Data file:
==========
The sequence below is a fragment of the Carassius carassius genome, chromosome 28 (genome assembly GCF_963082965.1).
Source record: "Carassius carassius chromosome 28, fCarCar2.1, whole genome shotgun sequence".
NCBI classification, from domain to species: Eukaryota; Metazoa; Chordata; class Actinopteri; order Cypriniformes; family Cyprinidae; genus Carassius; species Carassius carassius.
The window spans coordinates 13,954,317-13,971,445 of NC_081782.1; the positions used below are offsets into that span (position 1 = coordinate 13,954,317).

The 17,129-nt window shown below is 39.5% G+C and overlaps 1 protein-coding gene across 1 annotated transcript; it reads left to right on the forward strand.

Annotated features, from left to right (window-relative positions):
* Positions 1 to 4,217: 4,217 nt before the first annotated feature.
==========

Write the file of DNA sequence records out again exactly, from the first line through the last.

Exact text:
The sequence below is a fragment of the Carassius carassius genome, chromosome 28 (genome assembly GCF_963082965.1).
Source record: "Carassius carassius chromosome 28, fCarCar2.1, whole genome shotgun sequence".
NCBI classification, from domain to species: Eukaryota; Metazoa; Chordata; class Actinopteri; order Cypriniformes; family Cyprinidae; genus Carassius; species Carassius carassius.
The window spans coordinates 13,954,317-13,971,445 of NC_081782.1; the positions used below are offsets into that span (position 1 = coordinate 13,954,317).

The 17,129-nt window shown below is 39.5% G+C and overlaps 1 protein-coding gene across 1 annotated transcript; it reads left to right on the forward strand.

Annotated features, from left to right (window-relative positions):
* Positions 1 to 4,217: 4,217 nt before the first annotated feature.